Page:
RICK SANTORUM (R), PRESIDENTIAL CANDIDATE: It's very clear. It's a two-person race. And now, we need all conservatives behind me.


O'BRIEN: It's a two-person race. Well, maybe not at this point. We're going to be talking to Eric Fehrnstrom. He, of course, is with the Romney campaign in just a few moments.

What do you take away from Mitt Romney?

BROWNSTEIN: So far, demography has trumped momentum. Romney wins Ohio. But when he goes South, Santorum comes back. Santorum wins Mississippi and Alabama. When he goes North, Romney comes back.

I think until somebody breaks serve, somebody wins somewhere where they're not supposed to, the basic dynamic will continue. Romney has a clear edge --

O'BRIEN: When is it going to happen?

BROWNSTEIN: We just keep going. Romney has a clear edge but not enough to drive out Santorum.

CAIN: Yes, I think Ron's sports metaphor is off. I think it's a downhill skiing event. And Mitt Romney is sailing down the court, headed towards the finish line. Santorum and other guys are stumbling up on the moguls.

BROWNSTEIN: I agree. But does Romney have the ability to drive out Santorum before June? I think he has to win some places where he's not expected to win in order to do that and avoid 10 more weeks of grueling grind.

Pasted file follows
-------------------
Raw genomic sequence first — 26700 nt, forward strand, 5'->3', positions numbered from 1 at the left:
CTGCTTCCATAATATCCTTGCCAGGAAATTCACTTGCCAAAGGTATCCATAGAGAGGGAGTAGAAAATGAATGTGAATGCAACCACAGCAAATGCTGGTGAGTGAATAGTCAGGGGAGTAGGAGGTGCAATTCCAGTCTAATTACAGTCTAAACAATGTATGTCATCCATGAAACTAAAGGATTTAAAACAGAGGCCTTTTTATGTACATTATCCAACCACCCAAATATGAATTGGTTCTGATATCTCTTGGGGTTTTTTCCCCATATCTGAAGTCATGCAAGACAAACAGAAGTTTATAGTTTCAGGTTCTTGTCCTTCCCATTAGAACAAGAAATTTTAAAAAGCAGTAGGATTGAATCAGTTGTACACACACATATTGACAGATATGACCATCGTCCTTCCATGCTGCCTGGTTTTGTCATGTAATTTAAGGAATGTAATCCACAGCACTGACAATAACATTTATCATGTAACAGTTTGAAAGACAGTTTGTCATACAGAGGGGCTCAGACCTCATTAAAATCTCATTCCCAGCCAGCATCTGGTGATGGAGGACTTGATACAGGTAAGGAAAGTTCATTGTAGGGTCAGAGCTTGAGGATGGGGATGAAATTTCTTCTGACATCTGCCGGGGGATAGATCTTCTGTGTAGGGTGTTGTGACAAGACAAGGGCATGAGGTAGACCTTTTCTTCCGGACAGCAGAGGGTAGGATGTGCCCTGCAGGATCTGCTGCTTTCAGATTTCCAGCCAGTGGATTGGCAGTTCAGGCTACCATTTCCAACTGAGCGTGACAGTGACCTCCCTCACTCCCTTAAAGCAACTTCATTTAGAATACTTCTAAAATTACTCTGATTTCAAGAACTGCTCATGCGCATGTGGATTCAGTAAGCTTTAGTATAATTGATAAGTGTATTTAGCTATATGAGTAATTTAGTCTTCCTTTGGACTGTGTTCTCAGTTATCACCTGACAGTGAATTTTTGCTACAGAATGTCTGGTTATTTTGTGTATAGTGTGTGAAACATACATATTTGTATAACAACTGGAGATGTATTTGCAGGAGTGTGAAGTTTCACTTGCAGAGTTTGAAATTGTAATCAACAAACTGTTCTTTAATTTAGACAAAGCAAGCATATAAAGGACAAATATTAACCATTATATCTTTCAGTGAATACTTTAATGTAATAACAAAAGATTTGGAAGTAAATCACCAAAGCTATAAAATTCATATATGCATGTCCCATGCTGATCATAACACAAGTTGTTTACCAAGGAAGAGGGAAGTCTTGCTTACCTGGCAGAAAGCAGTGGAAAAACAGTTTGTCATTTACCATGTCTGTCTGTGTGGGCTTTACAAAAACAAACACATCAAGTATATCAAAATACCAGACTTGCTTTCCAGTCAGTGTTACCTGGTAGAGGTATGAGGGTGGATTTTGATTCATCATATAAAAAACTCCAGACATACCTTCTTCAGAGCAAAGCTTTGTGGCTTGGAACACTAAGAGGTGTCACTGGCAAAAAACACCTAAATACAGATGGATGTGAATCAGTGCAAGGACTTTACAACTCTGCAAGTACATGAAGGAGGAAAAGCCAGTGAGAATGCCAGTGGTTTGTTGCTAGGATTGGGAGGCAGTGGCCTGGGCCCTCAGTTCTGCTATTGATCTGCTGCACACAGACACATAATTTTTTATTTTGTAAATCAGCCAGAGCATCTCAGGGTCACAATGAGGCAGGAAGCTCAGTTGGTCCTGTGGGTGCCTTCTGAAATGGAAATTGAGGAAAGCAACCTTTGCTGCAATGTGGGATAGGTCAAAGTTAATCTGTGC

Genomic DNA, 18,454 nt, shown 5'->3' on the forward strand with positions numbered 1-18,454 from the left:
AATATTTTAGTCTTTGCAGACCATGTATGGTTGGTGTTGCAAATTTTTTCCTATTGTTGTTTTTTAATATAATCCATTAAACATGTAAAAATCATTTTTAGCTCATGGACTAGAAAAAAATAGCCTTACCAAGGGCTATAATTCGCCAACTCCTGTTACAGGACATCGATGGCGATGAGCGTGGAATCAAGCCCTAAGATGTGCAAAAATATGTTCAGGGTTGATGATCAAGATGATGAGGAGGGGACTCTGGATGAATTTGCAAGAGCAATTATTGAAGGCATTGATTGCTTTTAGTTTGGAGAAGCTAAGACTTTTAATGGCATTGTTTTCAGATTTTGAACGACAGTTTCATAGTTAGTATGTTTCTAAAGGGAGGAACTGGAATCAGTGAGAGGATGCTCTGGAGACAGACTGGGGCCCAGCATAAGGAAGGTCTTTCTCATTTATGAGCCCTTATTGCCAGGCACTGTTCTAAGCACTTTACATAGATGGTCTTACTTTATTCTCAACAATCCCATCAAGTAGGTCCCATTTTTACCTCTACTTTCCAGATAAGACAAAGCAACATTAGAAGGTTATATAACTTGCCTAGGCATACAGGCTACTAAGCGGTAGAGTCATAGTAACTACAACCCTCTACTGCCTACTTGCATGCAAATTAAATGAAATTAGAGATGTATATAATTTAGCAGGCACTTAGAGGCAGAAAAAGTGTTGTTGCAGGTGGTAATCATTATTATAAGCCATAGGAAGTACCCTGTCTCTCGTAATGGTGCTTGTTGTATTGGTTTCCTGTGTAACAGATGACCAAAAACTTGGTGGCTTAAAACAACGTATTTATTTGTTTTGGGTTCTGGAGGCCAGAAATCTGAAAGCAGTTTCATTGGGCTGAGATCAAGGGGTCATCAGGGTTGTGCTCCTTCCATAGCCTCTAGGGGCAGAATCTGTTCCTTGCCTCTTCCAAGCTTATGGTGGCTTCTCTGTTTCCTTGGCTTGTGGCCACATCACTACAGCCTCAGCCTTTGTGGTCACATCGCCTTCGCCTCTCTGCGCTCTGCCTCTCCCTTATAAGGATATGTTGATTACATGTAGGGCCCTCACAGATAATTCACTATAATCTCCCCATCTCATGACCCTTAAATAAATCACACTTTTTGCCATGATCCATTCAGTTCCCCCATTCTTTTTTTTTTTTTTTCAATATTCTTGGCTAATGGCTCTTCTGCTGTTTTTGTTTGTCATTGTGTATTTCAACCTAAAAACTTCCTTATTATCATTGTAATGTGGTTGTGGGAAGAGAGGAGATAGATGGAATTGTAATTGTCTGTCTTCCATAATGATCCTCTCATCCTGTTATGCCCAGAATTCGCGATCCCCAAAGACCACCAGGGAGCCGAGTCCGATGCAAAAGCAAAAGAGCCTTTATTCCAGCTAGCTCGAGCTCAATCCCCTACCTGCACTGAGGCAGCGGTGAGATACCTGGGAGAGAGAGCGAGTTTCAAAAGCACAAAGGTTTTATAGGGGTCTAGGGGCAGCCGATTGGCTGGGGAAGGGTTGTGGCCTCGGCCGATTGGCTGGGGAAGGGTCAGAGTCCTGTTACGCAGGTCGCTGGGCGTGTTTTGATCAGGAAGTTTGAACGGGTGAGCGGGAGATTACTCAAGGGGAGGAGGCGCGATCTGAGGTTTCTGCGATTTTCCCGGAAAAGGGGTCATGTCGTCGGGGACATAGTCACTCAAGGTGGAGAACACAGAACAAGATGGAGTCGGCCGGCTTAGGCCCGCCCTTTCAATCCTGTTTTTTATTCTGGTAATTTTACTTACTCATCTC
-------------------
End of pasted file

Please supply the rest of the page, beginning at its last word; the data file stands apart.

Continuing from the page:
O'BRIEN: All right. Let's check in with Eric Fehrnstrom. He, of course, is with the Romney campaign. He's a senior adviser.

Nice to see you.

How do you analyze the race yesterday? And congratulations, I should really start with.

ERIC FEHRNSTROM, ROMNEY CAMPAIGN SENIOR ADVISER: Thank you. Well, Soledad, it was a big win in a big state. It's now 21 states and territories that Mitt Romney has put into the win column. He has more than half of the delegates he needs to claim the nomination.

And if you're familiar with the delegate allocation rules and as you look at the calendar of upcoming contests, you have to wonder where his opponents feel that they can win enough delegates to overtake what is really a commanding lead in the delegate count.

Now, there's a reason why Mitt Romney has amassed so many delegates, because he has far more votes than his opponents. And the reason he has far more votes is because he has a strong pro-jobs message that is connecting with Republican primary voters.